Increasing Your Marketing Agency’s Revenues by Saying "No" to Clients

[The following is part of the continuing series of advice for marketing agencies. Andy Beal offers various business coaching services]

I know what you’re thinking. You’ve read the title of this article and you think Andy Beal must have lost his mind. How in the world can you increase the size of your marketing firm by actually saying “no” to a client? Isn’t that counter-productive, you’re asking? Surely you need to find ways to say “yes” to your clients, so you can get their business and grow your agency. Well, spare me ten minutes of your time, and I’ll show you why saying “no” to a client is often good for business.

Not All “Yeses” are Created Equal

In the past seven years of growing search marketing firms, I’ve said “yes” to clients more often than I can remember. When you’re growing a business — especially if cash-flow is tight — agreeing to the requests, or demands, of a client appears to be the only way you’ll ever get to the “big bucks”. While early in my career, I made the mistake of saying yes too many times, over the past couple of years, I’ve learned that saying “no” is more lucrative.

Saying “No” to Prospective Clients

How excited do you get when you’re negotiating that final contract with a prospective client and you’re accountant is willing you on to get the business in the door and on the books? Just like animals can smell fear, prospective clients can smell your desperation to get their business.

Unless you’ve done a phenomenal job of building the value of your agency’s services, its expertise, and benefits to the prospective client, the chances are high that you’ll be asked for a discount or some additional services for free before the client signs. Argh! You’re so close, you’ve made the investment in trying to win this account — your time on the phone, the pretty proposal, the face-to-face meetings — and if you’ll just reduce the price of the campaign from $5,000 a month to $3,500 a month, the client will sign today. What to do?

Well, here’s what most agencies do. They cave in. They say “yes” to the discount, or say “yes” to the extra workload, at the same fee. What they didn’t do, and what will surely come back to haunt them, is they didn’t say “no”.

Now, I’m not advocating being rude or arrogant at this stage. There’s the right way and the wrong way to say no, but you shouldn’t necessarily say yes either. You see, by simply agreeing to the clients demands, you’ve handicapped your business in two ways:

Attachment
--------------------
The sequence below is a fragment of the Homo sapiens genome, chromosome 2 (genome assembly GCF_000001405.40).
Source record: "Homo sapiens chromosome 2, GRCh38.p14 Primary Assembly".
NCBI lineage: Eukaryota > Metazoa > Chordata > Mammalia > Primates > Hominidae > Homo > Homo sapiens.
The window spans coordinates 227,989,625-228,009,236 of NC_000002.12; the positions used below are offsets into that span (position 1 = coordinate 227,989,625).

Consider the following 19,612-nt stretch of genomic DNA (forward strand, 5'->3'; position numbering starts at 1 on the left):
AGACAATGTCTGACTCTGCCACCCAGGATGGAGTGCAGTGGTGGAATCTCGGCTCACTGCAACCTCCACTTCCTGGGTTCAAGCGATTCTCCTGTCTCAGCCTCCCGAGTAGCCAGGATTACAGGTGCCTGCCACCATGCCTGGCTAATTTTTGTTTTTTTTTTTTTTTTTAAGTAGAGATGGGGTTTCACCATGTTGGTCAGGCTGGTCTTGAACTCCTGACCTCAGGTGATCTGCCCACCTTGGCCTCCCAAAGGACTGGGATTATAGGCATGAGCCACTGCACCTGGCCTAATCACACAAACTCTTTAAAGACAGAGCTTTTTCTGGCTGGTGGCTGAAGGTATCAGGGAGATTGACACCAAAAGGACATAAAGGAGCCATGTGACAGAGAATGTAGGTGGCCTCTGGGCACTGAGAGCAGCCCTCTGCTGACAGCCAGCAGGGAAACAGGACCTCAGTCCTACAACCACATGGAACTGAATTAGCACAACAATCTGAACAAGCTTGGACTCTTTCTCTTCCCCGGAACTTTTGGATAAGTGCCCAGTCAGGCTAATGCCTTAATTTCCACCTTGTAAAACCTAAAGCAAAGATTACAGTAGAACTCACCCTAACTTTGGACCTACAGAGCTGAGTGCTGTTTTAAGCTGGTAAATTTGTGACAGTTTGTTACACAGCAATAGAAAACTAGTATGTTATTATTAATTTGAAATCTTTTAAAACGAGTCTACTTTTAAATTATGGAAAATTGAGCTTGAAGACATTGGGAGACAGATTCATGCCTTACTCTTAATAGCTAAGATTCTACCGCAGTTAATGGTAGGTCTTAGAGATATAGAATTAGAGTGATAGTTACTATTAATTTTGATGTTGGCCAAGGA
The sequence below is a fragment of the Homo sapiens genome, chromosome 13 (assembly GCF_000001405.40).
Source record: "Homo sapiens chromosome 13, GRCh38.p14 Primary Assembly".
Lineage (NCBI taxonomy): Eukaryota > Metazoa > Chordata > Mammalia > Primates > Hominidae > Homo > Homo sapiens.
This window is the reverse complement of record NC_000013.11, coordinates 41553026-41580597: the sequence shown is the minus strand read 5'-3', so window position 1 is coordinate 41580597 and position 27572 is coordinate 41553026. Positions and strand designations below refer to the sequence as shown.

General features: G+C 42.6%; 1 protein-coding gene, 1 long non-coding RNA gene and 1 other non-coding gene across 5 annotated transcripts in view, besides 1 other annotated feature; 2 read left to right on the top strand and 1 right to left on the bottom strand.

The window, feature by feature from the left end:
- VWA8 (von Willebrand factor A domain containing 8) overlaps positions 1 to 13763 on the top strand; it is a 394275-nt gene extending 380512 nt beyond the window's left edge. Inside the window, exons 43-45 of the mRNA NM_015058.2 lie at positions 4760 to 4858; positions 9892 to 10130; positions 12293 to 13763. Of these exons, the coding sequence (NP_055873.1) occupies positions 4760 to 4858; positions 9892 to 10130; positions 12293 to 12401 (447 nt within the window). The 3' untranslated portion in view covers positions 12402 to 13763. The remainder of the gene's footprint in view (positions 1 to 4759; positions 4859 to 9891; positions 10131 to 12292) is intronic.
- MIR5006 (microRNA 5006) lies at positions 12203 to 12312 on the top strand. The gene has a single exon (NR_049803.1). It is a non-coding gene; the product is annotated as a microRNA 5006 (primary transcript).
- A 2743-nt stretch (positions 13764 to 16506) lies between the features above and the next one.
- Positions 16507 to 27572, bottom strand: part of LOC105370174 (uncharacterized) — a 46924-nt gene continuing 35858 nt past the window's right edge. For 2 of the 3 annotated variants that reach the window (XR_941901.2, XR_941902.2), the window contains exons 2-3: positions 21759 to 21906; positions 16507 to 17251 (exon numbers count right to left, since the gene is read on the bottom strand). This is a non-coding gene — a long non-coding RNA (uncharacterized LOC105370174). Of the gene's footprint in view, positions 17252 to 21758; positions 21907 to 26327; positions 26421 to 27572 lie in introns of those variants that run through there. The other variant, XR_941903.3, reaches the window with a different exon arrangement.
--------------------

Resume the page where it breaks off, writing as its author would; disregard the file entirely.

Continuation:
• You’ve reduced the perceived value of your service. By dropping your fee from $5,000 to $3,500 a month, you’ve planted the seed in the client’s mind that your original price was inflated — perhaps they’ll think you were trying to gouge them.
  • You’ve established to the client that everything else is negotiable. I’ve lost track of the number of times I’ve reduced the price of a campaign and then found that client to be the most demanding and the most difficult to work with. Everything becomes negotiable from that point on — deliverable schedules, reports, results — the client now knows you’re likely inflating everything from pricing to timelines and will be on the lookout for opportunities to get more from you.

Hopefully, the above is resonating with you thus far. But, you’re probably asking, “How do I say no without losing the deal?” Let’s take a look.

SponsoredReviews Launching Paid Blogger Review Service

360 Enterprises, Inc. – the parent of our sponsor Text Link Brokers – is getting ready to launch SponsoredReviews, a marketplace where bloggers can charge a fee for a review and advertisers can search a database of publishers.

It appears they’ve sat back and watched the reaction to both PayPerPost.com and ReviewMe.com and taken the best parts of each service. I’m particularly glad to see they’ll be selective in which bloggers can join the service and will require full disclosure.

What might help set them apart is a lower transaction fee than others and allowing bloggers to negotiate pricing with advertisers.

I’m still on the fence on whether I approve of directly buying reviews from bloggers. I’ll probably stay there for a while – after all, some could suggest that I’m covering this story because TLB is a sponsor, even though they didn’t actually pay me for this post.